With my list in hand I went shopping. Shawn took me to Restaurant Depot which was all sorts of fun, even if it wasn’t practical for every item. Did I really need twelve dozen eggs and 50 pounds of butternut squash? Not really, but it was great for phyllo dough, crumbled feta, fresh scallions and dill, as well as the frozen chopped spinach and one-pound blocks of unsalted butter all of which could be turned into spanikopita.

Pumpkin patch carrot cake

I made a platter of my friend Rick Ellis’s Deviled Eggs, which Jane Lear has written about. There was the classic quivering Jell-O brain, which amazingly was eaten with great gusto. I overheard one 7-year-old tell a classmate, “I like brain, it’s really good.” I also had a steaming crock pot of Carrot-Squash Soup, baskets of Foccacia, along with many other nibbles, including my favorite Carrot Cake, made to look like a pumpkin patch.

24 Karat Carrot Cupcakes

If you are a reader of this blog this carrot cake will look familiar because I’ve previouisly posted it all dressed up as 24 Karat Carrot Cupcakes. Since I’ve been making variations of this cake for over forty years the recipe has seen a lot of iterations.

FamilyFun vs Martha

I’ve turned this carrot cake into Mr. McGregor’s vegetable garden for some Easter recipes I developed for FamilyFun Magazine (and interestingly Martha Stewart ran a Martha-ized Spring version of that cake design a year later – coincidence maybe, but who knows?). This carrot cake has appeared gussied up as the wedding cake at a friend’s nuptuals, was once the label of a carrot cake scented Yankee Candle, and of course has been made into the super fancy 24 Karat Carrot Cupcakes. I love this cake because you can dress it up or dress or down and bake it into just about any shape you want to. Definitely a recipe you should have in your cake repetoire.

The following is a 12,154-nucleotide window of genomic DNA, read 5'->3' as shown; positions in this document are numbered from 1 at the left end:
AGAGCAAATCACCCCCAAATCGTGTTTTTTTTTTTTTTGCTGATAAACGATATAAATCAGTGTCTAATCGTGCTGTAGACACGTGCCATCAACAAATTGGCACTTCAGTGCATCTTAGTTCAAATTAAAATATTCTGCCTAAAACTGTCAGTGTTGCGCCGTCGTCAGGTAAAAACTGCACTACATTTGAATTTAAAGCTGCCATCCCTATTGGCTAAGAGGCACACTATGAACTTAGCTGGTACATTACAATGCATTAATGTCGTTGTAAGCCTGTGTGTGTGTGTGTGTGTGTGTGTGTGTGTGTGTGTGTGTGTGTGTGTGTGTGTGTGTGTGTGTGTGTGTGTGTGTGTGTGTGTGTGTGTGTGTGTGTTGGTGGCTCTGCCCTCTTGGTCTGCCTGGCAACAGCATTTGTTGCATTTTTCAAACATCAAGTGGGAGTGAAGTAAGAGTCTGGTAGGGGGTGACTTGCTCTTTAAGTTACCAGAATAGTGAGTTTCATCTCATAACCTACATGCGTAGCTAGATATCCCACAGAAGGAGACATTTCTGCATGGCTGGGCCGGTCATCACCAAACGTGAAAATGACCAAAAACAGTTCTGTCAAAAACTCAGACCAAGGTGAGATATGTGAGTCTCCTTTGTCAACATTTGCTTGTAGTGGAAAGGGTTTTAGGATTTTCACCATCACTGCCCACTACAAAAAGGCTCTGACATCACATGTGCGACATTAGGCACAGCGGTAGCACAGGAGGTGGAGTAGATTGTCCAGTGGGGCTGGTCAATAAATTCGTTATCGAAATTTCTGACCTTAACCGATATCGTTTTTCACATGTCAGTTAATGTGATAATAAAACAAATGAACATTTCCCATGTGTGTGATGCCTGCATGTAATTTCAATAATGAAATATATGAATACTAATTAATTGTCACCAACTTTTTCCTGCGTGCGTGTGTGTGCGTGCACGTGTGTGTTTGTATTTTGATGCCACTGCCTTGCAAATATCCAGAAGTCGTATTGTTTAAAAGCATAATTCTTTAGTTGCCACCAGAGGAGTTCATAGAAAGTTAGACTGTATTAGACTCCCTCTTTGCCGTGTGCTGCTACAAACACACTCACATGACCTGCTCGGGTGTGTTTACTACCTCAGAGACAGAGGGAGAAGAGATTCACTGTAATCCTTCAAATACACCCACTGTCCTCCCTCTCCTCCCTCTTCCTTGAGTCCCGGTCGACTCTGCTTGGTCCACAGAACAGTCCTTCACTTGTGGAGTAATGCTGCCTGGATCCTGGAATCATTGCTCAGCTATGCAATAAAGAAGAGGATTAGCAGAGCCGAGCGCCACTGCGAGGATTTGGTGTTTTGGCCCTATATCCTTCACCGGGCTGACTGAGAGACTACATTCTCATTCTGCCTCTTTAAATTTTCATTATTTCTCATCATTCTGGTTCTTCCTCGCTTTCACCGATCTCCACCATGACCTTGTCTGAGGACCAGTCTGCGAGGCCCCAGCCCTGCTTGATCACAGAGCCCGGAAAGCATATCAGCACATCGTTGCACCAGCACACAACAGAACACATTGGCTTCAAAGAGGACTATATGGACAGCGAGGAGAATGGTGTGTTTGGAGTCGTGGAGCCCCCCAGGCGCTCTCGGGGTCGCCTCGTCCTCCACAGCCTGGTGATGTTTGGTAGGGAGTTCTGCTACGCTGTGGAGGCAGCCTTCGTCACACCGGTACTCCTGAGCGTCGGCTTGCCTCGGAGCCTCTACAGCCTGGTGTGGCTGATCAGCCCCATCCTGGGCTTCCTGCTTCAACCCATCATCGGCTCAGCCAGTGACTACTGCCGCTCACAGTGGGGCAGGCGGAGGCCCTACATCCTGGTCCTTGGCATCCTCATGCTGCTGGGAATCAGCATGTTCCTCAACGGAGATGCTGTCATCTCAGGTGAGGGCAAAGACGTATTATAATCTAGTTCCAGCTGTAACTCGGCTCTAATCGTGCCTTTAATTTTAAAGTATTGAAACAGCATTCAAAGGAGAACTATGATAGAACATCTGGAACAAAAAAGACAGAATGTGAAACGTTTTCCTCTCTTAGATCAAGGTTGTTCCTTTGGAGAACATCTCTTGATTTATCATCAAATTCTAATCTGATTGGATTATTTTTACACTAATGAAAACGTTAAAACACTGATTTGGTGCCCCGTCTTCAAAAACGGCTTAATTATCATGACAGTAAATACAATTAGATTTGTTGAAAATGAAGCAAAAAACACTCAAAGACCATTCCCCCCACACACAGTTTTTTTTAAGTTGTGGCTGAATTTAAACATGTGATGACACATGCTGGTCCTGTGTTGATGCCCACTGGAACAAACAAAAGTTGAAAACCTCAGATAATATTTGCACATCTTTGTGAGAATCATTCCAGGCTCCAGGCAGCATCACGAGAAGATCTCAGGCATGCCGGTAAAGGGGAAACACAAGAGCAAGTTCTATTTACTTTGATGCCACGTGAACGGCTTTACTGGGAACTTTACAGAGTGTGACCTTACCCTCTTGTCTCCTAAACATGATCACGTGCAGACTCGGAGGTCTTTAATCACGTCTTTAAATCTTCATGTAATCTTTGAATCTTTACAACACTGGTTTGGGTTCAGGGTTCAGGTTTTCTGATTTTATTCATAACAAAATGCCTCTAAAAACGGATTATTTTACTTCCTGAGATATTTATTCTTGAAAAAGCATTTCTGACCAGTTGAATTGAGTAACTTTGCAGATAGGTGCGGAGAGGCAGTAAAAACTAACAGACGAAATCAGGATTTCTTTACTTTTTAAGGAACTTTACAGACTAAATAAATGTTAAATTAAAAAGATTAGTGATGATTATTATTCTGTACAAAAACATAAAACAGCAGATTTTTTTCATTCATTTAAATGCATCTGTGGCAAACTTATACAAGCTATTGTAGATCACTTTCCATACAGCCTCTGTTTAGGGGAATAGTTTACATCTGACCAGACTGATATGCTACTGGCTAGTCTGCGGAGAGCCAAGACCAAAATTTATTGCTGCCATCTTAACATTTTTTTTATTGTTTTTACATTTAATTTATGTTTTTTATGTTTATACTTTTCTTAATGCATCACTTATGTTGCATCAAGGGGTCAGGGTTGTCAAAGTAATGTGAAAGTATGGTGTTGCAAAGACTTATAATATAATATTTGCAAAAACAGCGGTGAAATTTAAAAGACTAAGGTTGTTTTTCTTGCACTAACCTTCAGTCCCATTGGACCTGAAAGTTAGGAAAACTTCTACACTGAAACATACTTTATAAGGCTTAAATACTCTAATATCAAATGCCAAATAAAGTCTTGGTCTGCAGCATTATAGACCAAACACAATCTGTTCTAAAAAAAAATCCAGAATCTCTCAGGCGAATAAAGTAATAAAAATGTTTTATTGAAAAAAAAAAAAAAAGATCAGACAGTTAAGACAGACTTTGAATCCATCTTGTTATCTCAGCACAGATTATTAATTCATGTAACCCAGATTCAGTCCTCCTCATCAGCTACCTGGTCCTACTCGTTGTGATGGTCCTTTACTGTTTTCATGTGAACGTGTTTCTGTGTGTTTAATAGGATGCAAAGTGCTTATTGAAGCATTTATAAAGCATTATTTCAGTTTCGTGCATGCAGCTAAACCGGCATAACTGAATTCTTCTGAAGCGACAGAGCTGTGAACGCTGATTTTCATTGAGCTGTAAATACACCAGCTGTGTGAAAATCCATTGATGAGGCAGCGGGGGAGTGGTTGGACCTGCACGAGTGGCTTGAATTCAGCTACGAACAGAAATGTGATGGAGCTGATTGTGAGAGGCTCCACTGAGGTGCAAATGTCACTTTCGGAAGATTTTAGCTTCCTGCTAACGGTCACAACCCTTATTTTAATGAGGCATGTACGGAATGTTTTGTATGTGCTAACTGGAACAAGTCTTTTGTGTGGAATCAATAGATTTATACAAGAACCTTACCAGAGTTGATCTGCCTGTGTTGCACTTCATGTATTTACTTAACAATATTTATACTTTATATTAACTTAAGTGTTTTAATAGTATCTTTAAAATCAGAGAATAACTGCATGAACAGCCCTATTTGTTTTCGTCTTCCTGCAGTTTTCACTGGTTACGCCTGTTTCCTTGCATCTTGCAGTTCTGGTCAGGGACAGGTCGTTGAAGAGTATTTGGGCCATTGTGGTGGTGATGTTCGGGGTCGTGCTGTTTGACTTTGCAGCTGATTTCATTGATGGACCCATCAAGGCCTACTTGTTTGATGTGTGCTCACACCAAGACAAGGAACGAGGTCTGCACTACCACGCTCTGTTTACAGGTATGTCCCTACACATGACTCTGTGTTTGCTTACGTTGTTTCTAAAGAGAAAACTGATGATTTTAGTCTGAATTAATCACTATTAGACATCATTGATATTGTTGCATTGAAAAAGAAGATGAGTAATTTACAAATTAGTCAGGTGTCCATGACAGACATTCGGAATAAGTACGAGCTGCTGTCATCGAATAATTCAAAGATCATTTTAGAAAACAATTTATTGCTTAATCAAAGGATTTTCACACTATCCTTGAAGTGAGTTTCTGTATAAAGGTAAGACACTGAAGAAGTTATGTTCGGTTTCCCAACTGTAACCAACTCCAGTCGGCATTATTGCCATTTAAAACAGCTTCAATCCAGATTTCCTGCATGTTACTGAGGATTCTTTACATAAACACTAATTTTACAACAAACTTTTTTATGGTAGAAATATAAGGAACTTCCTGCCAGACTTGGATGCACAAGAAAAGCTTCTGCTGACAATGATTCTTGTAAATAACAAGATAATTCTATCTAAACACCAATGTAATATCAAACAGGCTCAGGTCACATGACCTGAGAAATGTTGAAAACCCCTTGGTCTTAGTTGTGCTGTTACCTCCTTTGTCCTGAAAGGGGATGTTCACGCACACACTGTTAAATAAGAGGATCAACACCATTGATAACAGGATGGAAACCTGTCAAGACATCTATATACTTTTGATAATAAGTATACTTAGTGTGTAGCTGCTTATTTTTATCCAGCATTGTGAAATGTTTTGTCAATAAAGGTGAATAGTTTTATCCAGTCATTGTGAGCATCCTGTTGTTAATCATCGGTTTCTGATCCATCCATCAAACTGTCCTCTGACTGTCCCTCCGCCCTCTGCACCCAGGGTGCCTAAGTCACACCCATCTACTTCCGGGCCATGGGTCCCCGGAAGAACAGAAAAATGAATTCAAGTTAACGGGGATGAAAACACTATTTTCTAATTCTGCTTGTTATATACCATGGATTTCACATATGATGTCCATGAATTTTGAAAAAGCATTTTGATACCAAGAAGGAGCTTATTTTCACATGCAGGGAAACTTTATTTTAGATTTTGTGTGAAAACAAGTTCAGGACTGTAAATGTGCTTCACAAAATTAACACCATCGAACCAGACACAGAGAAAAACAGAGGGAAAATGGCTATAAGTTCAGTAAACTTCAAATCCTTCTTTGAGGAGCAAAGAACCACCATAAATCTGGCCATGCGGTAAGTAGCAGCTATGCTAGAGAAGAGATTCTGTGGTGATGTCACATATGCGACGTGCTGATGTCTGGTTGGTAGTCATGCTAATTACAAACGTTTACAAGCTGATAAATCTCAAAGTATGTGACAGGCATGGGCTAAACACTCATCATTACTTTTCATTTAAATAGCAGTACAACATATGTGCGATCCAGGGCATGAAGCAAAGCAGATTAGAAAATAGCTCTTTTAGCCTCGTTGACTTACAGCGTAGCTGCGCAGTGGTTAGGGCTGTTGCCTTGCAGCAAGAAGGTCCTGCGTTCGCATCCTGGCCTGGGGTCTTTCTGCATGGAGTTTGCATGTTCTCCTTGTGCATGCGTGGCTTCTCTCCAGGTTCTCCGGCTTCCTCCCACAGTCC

Yankee Candle Carrot Cake

While I’ve tweaked portions and a few of the ingredients over the years, the most important thing I can tell you about making a tasty carrot cake is that size matters. Not the size of your carrots, rather the size you grate them. Too chunky and strands of carrot get caught in your teeth, too fine and the carrots clump in the batter. The best tool to achieve the right size of shred is on a box grater. Go for thin shreds and your carrot cake will be golden!

Finely grated carrots

If you’re pressed for time or you’ll be serving this to people who don’t like almonds, forgo the marzipan pumpkins. You can always use the little ones they sell around this time of year. Also I didn’t realize I had no grahm crackers to crush into dirt until 11 o’clock at night so I made a quick mix of brown sugar, white sugar, a bit of flour and some cinnamon. It worked very well. Since this cake was served right from the pan I made my cream cheese frosting very soft, with a 2:1 ration of cream cheese to butter, and cutting way back on the powdered sugar. I don’t think it would work on a tiered cake to make the frosting that soft, but it might be okay on cupcakes it you didn’t try to pile the frosting too high.